• Nh_flier

            Carrier based tankers aren’t useful at all in this situation. They can’t give enough fuel to matter. It’d take a lot of F-18 sorties to put 4,000 miles of fuel into anything.

  • se jones

    Two words pal: Credible Sport

    The Bombardier Global 6000 would be a good choice because of the considerable engineering design already done for the JSTARS proposal. You could kill two birds with one stone by Incorporating the rockets together with extra fuel tanks into the external radar sponsons designed for the a/c.

    I’ve done a lot of work over the years mounting exotic MET equipment on the NSF/UCAR fleet over at Rocky Mountain Metro Airport’s EOL. I can tell you, while not as tough as an F-18, modern business jets are very rugged airplanes, evidence for that is…I ain’t dead yet.

    I would characterize your scheme as extremely risky, but not impossible. Press on.




  • se jones

    Oh, be sure to add a simple squat switch so your pilots don’t light the retro rockets while still airborne.

    Eye roll only during the Peanut Farmer era.


    • Nh_flier

      Except that wasn’t for a carrier landing, but to get the Herc down in a soccer field.
      (In the rest of the world, I’d suggest they just land one in the parking lot.)

      • se jones

        “Except that wasn’t for a carrier landing, but to get the Herc down in a soccer field”

        So Captain Obvious, you got any more brilliant observations?

        • Nh_flier

          That’s Major Obvious, to you, bub!
          OK – how’s this: A C-130H with 100 people on board and full fuel can make a bit over 4000 miles with full fuel. (A J model would do better)
          I can land and take off from a Nimitz class ship or better.
          Now, hauling 100 people per flight(People are relatively light), it’ll take 100 round trips to haul 10,000 people. Each stage will take (Assuming zero winds) 12 hours of flight time. Given a 50 hour turnaround, you can do it cycling 50 C-130s in a bit over 4 days, assuming you run it like the Berlin Airlift. That’s a carrier landing and launch every 15 minutes. You probably want longer.

          The AC-130s are capable of boom refueling, so you can fit slipways to the Hs and refuel them from KC-135s or KC-46s if necessary.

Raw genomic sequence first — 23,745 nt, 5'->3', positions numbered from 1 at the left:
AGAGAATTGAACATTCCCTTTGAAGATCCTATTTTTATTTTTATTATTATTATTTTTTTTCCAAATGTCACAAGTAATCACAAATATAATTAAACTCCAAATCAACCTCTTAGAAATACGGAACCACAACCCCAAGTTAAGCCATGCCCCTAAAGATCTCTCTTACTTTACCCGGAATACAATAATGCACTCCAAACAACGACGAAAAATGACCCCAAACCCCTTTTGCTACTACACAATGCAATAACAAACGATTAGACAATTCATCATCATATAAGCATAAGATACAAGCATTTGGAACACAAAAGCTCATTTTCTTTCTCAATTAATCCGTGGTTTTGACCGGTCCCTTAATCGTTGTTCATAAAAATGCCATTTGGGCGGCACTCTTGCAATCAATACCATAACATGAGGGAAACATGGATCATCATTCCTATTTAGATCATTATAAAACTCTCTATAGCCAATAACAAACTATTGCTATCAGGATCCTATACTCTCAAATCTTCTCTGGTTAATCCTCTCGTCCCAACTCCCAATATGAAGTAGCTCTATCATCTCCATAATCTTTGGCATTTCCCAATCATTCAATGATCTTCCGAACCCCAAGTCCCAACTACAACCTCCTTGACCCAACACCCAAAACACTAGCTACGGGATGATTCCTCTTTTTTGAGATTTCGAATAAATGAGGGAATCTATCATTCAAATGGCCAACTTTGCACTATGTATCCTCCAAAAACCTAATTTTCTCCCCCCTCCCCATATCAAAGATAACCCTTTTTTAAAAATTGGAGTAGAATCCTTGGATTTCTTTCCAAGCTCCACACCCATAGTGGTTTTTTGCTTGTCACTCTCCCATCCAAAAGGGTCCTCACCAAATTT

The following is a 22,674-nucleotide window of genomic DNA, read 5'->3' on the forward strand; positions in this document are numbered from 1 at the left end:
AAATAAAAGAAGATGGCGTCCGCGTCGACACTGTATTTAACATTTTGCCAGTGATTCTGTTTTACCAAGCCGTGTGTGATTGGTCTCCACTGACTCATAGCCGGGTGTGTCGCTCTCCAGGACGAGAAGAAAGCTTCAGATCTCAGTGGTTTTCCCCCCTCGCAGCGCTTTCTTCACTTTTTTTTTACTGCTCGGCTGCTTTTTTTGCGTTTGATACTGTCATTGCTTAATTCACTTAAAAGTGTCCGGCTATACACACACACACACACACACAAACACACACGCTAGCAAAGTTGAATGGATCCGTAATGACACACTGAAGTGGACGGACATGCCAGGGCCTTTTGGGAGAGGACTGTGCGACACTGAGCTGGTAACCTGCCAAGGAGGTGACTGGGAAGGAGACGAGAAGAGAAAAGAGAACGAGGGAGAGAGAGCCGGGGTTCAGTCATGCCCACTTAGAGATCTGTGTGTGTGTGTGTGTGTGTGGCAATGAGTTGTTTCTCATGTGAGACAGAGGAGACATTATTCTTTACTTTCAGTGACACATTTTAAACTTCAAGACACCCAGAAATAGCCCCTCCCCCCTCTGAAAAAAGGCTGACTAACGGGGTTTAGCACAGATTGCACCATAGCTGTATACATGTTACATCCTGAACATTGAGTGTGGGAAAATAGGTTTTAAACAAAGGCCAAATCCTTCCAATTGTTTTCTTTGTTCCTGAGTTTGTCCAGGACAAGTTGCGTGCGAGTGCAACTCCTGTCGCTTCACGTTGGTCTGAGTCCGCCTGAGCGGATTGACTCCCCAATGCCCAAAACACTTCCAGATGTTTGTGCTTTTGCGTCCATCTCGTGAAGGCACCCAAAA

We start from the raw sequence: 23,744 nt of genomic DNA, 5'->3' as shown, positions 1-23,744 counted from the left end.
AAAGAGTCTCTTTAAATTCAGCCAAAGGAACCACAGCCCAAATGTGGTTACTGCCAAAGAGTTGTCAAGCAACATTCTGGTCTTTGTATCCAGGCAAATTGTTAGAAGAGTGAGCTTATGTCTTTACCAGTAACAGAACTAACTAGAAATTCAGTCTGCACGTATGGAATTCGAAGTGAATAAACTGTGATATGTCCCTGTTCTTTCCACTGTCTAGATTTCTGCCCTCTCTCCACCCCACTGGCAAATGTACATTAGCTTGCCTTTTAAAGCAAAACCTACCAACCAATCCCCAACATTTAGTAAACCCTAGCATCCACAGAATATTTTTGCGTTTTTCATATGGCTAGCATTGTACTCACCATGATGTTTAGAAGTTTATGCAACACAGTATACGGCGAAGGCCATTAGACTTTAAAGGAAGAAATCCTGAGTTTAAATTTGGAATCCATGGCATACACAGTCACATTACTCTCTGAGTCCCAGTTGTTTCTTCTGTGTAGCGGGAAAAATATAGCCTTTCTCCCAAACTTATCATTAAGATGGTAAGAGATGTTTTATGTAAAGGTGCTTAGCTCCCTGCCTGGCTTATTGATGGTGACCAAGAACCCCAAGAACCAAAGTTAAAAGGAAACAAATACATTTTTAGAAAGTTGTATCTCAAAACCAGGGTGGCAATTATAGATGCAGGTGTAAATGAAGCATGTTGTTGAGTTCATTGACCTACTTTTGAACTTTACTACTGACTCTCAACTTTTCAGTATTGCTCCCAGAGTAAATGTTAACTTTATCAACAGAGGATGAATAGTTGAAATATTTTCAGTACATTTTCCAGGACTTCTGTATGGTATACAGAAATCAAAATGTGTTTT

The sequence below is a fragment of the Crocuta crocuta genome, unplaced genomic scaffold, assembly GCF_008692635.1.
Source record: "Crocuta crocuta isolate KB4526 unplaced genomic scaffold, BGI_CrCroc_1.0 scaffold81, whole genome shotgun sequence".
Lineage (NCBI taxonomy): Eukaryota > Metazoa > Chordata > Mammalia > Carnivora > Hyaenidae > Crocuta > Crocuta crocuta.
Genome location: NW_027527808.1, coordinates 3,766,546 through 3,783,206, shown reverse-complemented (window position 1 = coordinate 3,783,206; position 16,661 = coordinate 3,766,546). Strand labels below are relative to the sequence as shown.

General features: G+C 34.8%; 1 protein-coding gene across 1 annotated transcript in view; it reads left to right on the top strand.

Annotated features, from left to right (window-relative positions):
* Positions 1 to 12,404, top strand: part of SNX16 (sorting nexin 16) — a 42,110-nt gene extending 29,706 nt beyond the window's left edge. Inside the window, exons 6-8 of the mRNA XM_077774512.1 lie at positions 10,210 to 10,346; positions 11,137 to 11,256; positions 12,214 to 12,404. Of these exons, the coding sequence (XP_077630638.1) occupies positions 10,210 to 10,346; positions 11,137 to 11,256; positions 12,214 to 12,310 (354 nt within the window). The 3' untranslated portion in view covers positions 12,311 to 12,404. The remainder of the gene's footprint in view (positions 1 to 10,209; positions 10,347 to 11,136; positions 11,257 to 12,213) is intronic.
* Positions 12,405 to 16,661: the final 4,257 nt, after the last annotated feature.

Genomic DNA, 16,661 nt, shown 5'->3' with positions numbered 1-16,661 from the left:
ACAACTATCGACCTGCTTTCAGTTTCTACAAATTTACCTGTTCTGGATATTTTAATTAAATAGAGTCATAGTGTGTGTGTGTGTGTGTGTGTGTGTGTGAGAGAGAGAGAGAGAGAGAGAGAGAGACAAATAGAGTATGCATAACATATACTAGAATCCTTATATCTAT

Now – each flight leg is going to burn ’bout 10,000 US Gallons of fuel. (65,000#) so the carrier is going to need to be able to supply 2,000,000 gallons of JP-5 or JP-8. Now, I’m not a Nasal Radiator, but my references give the aviation fuel bunkerage on a US Supercarrier to be about 3,000,000 gallons.

          So – I can be done with stuff you’ve got lying around, no or minimal modifications to the aircraft, no time lost training crews, and could conceivably be done without having a Magic Jet Fuel Well on the boat.
          With a hurry up familiarization and CLPs, overall time would probably be 2 weeks from a dead stop.

          • se jones

            Well Captain Obvious sir…RTFD, Scott specifically called for a business jet NOT a C-130 or C-17.

            We clear Ramjet?


          • Nh_flier

            Actually, further up, replying to Mr. McDerp, he says the plane can be anything.

            So – what’ the goal? Move 10,000 people 8,000+ miles ASAP with a CVN at midpoint as a staging base?

            Or start an effort to put a Gulfstream or Challenger on a Carrier, no matter how long it take?

          • Scottlowther

            Not to get into the middle of a pissing match, but in the terms of the story, someone might be able to spare a C-130… but probably only *a* C-130. The larger situation is such that every available C-130 is needed *everywhere.* Things have gone quite badly on a rather wide scale. But corporate jets are less useful for the larger emergency, so they should be more available for this particular situation. One Gulfstream might be able to carry only ten people to a C-130’s 100, but it can not only cycle faster due to flying several times faster, there should be more of them available for this mission.